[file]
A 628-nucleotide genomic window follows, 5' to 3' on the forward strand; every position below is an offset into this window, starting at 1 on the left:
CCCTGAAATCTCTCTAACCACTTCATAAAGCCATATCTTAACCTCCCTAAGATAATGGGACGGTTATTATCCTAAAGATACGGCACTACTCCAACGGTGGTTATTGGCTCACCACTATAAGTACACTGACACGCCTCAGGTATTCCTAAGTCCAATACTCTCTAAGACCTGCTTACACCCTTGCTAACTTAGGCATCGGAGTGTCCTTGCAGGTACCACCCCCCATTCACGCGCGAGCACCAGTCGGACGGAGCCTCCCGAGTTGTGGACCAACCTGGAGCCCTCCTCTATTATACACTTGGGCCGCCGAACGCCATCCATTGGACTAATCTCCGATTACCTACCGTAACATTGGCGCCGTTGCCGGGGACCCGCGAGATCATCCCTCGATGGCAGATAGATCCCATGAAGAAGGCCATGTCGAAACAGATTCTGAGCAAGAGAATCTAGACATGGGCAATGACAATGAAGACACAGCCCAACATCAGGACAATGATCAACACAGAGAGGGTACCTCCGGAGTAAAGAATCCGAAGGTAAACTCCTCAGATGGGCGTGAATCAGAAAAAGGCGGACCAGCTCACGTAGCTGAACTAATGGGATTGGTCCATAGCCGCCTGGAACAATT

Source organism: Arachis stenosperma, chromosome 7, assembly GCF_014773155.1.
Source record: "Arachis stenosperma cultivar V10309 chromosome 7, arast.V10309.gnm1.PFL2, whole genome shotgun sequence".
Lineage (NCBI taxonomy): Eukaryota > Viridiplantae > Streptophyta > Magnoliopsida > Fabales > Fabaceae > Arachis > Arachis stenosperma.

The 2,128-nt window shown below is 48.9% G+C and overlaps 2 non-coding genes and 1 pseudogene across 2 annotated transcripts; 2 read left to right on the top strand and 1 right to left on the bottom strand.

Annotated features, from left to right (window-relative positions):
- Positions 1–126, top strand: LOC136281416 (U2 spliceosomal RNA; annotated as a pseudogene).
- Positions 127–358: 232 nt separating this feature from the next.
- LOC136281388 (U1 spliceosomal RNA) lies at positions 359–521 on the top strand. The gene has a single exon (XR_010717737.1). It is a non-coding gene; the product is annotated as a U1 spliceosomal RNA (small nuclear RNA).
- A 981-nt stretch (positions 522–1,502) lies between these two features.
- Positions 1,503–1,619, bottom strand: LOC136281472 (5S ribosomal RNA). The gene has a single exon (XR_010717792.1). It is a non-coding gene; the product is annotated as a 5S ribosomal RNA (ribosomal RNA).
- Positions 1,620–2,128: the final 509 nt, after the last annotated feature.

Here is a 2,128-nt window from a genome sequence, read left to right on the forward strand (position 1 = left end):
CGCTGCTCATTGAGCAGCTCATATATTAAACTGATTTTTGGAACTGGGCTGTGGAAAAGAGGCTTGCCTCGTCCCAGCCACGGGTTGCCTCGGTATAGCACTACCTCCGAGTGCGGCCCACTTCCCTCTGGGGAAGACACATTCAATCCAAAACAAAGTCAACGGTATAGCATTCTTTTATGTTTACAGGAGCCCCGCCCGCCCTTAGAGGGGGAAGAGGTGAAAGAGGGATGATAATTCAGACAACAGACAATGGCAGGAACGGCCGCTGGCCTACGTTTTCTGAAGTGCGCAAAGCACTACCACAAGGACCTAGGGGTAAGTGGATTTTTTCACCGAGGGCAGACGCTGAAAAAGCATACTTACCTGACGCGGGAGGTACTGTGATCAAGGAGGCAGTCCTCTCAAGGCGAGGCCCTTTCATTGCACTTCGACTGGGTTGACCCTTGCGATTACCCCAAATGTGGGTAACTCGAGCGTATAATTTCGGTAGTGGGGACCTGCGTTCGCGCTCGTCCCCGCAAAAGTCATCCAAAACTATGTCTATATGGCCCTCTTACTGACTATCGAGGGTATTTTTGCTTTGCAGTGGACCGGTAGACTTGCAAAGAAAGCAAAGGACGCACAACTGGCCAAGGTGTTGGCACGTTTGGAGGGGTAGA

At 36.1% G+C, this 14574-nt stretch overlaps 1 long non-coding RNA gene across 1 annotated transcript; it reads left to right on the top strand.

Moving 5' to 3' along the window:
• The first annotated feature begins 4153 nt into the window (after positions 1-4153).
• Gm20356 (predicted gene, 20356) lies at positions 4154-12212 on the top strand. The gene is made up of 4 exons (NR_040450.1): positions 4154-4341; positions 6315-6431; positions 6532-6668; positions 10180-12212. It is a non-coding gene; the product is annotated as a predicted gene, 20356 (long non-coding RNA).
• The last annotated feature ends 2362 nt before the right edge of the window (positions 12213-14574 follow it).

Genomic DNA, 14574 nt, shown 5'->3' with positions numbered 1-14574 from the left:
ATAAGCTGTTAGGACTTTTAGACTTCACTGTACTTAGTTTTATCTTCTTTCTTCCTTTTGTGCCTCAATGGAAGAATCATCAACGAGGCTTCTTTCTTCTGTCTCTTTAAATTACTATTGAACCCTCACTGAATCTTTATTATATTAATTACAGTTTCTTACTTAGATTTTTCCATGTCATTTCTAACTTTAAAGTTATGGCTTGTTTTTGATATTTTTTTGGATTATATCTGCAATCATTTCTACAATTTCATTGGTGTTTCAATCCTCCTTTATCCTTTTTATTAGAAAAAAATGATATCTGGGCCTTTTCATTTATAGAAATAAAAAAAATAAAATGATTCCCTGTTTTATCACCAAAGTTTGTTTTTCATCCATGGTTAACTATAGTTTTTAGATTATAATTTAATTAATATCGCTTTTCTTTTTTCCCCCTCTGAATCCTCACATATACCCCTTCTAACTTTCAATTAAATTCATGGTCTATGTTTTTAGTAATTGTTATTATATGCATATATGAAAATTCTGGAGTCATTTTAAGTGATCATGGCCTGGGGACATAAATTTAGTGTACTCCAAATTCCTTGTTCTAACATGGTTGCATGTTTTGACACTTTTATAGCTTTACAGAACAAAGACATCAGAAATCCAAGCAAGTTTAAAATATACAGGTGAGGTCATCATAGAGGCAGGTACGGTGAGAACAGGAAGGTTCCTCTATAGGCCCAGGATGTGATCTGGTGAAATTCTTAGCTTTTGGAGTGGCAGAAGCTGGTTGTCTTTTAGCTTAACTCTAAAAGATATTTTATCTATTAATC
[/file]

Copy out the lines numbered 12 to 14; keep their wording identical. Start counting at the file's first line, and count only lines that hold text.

- Positions 1,503–1,619, bottom strand: LOC136281472 (5S ribosomal RNA). The gene has a single exon (XR_010717792.1). It is a non-coding gene; the product is annotated as a 5S ribosomal RNA (ribosomal RNA).
- Positions 1,620–2,128: the final 509 nt, after the last annotated feature.

Here is a 2,128-nt window from a genome sequence, read left to right on the forward strand (position 1 = left end):